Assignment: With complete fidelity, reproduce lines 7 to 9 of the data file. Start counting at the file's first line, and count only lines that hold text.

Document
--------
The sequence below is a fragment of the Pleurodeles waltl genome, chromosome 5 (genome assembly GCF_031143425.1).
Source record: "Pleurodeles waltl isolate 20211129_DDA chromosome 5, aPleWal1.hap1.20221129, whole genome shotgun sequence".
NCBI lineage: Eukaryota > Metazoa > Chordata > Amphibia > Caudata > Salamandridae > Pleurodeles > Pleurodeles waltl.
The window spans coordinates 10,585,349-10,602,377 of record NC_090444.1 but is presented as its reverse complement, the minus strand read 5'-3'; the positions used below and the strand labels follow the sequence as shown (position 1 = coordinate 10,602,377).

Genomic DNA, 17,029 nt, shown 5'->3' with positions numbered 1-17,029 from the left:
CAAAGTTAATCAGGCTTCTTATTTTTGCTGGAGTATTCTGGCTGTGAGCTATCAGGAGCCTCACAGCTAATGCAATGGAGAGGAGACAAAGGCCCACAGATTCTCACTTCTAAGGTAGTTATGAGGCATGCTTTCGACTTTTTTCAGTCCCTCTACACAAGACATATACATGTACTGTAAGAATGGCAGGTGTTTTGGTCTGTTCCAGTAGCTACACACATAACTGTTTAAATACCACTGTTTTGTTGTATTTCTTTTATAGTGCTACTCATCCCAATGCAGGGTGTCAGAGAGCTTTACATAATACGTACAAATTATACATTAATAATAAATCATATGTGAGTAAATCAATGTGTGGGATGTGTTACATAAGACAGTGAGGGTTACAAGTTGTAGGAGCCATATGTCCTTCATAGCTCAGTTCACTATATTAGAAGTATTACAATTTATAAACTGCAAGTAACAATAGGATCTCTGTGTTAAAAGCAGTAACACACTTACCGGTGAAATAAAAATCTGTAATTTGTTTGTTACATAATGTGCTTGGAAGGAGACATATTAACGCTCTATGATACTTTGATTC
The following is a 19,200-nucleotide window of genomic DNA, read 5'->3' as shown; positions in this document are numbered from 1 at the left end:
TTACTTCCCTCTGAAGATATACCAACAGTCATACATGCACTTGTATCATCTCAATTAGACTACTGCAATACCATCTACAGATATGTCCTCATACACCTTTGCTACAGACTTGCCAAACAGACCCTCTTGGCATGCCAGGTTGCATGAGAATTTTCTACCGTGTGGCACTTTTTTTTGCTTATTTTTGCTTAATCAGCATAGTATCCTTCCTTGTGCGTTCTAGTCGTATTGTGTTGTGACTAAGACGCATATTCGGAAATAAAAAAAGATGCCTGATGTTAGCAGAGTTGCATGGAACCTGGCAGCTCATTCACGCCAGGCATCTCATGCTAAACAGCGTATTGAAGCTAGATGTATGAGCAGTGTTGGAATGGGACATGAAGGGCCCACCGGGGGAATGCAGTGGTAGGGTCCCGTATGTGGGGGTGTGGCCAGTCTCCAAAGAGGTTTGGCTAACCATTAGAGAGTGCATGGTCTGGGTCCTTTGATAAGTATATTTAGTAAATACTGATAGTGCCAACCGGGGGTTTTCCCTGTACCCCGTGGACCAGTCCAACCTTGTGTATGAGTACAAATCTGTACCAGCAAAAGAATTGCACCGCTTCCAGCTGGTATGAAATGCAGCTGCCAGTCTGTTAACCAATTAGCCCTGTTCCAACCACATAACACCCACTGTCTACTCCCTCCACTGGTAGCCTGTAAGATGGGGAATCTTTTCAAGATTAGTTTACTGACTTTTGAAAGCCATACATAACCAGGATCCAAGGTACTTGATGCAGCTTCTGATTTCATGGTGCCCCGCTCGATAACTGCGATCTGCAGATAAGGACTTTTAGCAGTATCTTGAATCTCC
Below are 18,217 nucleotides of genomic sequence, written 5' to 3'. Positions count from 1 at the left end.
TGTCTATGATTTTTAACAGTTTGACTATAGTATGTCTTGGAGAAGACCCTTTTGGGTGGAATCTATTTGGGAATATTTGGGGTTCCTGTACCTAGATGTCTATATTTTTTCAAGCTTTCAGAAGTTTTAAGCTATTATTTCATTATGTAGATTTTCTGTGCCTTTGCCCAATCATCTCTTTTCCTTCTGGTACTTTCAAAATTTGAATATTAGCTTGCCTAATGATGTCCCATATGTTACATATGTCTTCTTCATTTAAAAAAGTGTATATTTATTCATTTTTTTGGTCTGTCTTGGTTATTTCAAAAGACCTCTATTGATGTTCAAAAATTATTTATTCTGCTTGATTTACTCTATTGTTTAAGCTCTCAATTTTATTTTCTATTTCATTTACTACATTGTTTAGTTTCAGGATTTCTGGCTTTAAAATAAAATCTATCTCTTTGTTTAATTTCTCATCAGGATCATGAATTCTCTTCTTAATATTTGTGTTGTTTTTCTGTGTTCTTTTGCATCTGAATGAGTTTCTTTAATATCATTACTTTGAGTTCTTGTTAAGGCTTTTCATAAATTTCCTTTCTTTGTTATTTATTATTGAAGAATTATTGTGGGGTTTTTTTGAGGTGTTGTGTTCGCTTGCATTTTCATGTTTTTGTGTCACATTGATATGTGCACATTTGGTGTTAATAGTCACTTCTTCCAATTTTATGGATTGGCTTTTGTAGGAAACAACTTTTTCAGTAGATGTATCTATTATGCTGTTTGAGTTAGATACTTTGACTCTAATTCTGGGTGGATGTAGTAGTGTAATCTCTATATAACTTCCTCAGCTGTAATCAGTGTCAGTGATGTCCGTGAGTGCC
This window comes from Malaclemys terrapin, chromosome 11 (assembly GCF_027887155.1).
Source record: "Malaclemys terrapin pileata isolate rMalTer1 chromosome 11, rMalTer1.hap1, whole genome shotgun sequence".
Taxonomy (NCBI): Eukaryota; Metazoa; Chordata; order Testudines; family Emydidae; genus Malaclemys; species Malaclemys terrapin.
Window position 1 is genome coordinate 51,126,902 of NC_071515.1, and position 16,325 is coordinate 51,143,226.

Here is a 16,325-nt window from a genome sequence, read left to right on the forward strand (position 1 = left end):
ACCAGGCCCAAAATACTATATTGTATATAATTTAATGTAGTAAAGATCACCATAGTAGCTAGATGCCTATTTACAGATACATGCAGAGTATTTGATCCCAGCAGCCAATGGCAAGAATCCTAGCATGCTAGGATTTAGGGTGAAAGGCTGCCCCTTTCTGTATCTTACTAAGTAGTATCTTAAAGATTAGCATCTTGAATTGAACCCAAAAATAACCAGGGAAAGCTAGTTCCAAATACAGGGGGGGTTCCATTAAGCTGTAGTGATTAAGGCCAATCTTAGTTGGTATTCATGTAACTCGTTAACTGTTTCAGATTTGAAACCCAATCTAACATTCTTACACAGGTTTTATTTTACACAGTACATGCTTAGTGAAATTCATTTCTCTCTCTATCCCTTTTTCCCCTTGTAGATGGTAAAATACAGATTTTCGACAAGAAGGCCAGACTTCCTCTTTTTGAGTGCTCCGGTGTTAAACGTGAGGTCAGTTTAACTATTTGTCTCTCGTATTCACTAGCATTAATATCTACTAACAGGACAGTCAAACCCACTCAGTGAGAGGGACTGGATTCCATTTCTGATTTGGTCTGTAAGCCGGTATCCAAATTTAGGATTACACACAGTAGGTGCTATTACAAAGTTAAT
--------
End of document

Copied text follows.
The following is a 19,200-nucleotide window of genomic DNA, read 5'->3' as shown; positions in this document are numbered from 1 at the left end:
TTACTTCCCTCTGAAGATATACCAACAGTCATACATGCACTTGTATCATCTCAATTAGACTACTGCAATACCATCTACAGATATGTCCTCATACACCTTTGCTACAGACTTGCCAAACAGACCCTCTTGGCATGCCAGGTTGCATGAGAATTTTCTACCGTGTGGCACTTTTTTTTGCTTATTTTTGCTTAATCAGCATAGTATCCTTCCTTGTGCGTTCTAGTCGTATTGTGTTGTGACTAAGACGCATATTCGGAAATAAAAAAAGATGCCTGATGTTAGCAGAGTTGCATGGAACCTGGCAGCTCATTCACGCCAGGCATCTCATGCTAAACAGCGTATTGAAGCTAGATGTATGAGCAGTGTTGGAATGGGACATGAAGGGCCCACCGGGGGAATGCAGTGGTAGGGTCCCGTATGTGGGGGTGTGGCCAGTCTCCAAAGAGGTTTGGCTAACCATTAGAGAGTGCATGGTCTGGGTCCTTTGATAAGTATATTTAGTAAATACTGATAGTGCCAACCGGGGGTTTTCCCTGTACCCCGTGGACCAGTCCAACCTTGTGTATGAGTACAAATCTGTACCAGCAAAAGAATTGCACCGCTTCCAGCTGGTATGAAATGCAGCTGCCAGTCTGTTAACCAATTAGCCCTGTTCCAACCACATAACACCCACTGTCTACTCCCTCCACTGGTAGCCTGTAAGATGGGGAATCTTTTCAAGATTAGTTTACTGACTTTTGAAAGCCATACATAACCAGGATCCAAGGTACTTGATGCAGCTTCTGATTTCATGGTGCCCCGCTCGATAACTGCGATCTGCAGATAAGGACTTTTAGCAGTATCTTGAATCTCC
Below are 18,217 nucleotides of genomic sequence, written 5' to 3'. Positions count from 1 at the left end.